Koalas Use the Power of Hugs to Survive Extreme Heat
Hey, science? Call them "cool"alas. You're welcome.
A study published today is giving away all of koalas’ secrets for staying cool in warmer climes: according to new findings in Biology Letters, the little cutie pies hug trees to beat the heat. Phew, good thing their mode of self-preservation isn’t endangered by human activity! I was worried for a second!
A team of American and Australian biologists observed 37 koalas in summer and winter and tracked the amount of time the animals spent in quintessential koala pose — chillin’ on a tree. The researchers recorded the trees’ heights, their type, and even the temperature in the lower branches where koalas typically hang, and determined that the marsupials “appeared to be hugging the trunks or large lower branches” of trees 65% more often during extreme heat than less intense days — possibly because the lower branches of trees can create a microclimate up to five degrees cooler than “ambient air temperature.”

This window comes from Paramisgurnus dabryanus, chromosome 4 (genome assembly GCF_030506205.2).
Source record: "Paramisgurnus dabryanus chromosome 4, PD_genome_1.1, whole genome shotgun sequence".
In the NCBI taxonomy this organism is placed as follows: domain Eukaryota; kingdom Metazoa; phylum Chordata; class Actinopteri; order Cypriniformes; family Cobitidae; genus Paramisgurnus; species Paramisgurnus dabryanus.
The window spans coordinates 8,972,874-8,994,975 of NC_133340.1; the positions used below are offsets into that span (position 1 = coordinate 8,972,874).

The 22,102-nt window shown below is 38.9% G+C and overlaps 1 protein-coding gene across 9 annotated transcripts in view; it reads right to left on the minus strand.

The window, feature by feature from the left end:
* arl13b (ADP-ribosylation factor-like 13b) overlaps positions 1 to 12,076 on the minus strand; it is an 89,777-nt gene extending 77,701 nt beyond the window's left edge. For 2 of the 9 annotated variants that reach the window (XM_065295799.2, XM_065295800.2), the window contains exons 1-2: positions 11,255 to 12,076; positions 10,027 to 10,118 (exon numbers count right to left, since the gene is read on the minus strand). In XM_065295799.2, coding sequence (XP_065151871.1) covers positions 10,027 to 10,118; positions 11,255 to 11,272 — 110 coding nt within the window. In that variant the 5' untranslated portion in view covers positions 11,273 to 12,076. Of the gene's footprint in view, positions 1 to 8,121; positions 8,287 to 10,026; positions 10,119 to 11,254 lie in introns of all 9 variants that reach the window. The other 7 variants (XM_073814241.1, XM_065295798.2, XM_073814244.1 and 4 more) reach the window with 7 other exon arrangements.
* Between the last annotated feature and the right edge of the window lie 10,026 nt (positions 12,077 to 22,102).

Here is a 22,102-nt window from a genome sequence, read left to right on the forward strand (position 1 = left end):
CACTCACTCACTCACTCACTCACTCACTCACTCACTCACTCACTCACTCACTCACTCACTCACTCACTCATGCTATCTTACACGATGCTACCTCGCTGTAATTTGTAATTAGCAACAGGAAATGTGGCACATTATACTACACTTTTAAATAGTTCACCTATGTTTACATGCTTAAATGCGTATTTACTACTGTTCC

In an email to Discover, study co-author Natalie Briscoe explained:
Our modeling shows that hugging a cool tree trunk during a typical hot day in southeastern Australia can halve the amount of heat koalas need to lose via evaporative cooling […]this behaviour is likely to help them cope with hotter or longer extreme heat events.
Predictably, the tree with the greatest cooling properties, Acacia mernsii, is often not found in koala habitats. Seeking shelter from the heat can increase survival rates for koalas — provided they’re not killed looking for refuge outside their habitat first.
Damn. Now I need a hug.